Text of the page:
Chemical profile and antibacterial activity of essential oils from leaves and fruits of Gaultheria procumbens L. cultivated in Poland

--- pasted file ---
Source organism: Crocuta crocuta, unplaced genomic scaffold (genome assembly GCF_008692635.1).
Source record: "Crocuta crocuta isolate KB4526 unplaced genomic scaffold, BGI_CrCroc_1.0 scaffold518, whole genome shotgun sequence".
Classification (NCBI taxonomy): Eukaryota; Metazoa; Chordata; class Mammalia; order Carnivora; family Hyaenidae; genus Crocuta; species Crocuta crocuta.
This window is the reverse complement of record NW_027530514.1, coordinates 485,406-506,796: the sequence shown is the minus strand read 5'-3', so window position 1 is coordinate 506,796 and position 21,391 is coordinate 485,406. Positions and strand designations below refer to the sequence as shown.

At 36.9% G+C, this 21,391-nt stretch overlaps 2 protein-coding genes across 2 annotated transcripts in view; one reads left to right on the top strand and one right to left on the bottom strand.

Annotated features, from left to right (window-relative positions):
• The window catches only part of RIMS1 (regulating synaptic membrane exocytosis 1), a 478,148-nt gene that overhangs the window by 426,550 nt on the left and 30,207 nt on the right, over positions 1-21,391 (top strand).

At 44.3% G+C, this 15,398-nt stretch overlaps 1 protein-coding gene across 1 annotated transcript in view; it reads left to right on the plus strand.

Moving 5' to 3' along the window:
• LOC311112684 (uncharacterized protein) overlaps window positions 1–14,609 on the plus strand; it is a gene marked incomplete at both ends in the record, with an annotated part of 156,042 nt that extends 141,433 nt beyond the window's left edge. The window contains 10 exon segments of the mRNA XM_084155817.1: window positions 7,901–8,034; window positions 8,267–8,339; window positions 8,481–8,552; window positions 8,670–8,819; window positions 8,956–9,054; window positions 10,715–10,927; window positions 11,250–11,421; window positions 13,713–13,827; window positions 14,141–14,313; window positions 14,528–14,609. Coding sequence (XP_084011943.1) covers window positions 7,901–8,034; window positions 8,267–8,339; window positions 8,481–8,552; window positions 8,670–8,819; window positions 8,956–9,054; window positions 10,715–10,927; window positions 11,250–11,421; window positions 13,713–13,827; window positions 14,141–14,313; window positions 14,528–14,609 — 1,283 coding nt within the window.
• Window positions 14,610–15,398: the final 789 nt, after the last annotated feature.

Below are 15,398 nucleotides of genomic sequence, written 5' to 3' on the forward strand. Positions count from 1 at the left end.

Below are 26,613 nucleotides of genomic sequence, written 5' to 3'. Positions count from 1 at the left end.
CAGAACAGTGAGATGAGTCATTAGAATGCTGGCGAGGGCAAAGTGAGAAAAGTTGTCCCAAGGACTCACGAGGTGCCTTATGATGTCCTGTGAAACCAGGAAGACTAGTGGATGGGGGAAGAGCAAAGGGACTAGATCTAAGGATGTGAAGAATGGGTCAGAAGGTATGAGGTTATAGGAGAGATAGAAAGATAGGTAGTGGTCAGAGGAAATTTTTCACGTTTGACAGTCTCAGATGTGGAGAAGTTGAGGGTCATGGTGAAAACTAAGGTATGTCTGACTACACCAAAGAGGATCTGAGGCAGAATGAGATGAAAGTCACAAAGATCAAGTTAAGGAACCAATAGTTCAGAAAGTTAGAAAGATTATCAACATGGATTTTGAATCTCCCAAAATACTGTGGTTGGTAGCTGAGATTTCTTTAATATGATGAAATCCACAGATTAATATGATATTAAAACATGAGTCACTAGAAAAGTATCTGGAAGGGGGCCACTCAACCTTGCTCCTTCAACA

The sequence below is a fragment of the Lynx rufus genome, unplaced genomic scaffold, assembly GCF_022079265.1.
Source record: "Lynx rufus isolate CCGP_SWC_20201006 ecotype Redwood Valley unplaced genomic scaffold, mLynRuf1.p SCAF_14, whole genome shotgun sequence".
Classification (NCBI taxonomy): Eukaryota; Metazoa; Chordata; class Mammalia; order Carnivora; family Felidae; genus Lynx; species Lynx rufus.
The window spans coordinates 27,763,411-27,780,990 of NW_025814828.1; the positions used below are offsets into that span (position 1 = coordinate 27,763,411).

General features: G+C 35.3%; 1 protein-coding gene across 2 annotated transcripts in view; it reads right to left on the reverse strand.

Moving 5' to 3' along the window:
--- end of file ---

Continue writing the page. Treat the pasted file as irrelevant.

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Essential oils (EOs) of Gaultheria procumbens were obtained by hydrodistillation with the yield of 1.30% ± 0.05 (v/dw) for leaves and 2.68% ± 0.08 (v/dw) for fruits. The GC-FID/MS analysis led to the identification of 64 volatile components, among which 27 were found in leaf EO, 49 in fruit EO, and 59 analytes were detected for the first time in G. procumbens. Methyl salicylate, which is known as a potent anti-inflammatory agent, was the dominant component making up to 97.5% and 99.8% of the total fruit and leaf EOs, respectively. The remaining volatiles of the leaves included mainly monoterpenes (α-pinene, β-pinene, limonene), methyl-o-anisate, massoilactone, spiro[4,5]decane-1-one, and aliphatic alcohols (heptan-2-ol, octan-1-ol), while the fruit EO contained apart from the dominant aliphatic and aromatic alcohols (benzyl alcohol, heptan-2-ol, p-cymen-7-ol) also carboxylic acids (3-hydroxyphenylacetic acid, heptanoic acid, octanoic acid) and aldehydes (hexanal, furfural, pent-4-enal). The antibacterial activity of the EOs was evaluated using a microdilution broth method against twelve reference strains, as well as clinical and environmental isolates. Differences between activity parameters of both EOs were not statistically significant (p > 0.05) for most tested bacteria. On the other hand, both EOs were significantly more effective against Gram-negative (MIC, 8.2-10.0 mg/mL) than Gram-positive bacteria (MIC, 13.5-16.7 mg/mL). Leaves and especially fruits of G. procumbens cultivated in Poland were proved valuable sources of methyl salicylate-rich EOs of moderate antibacterial activity, which, therefore, could partly explain the traditional use of the plant materials and the EOs in the treatment of bacterial infections-related inflammatory disorders.
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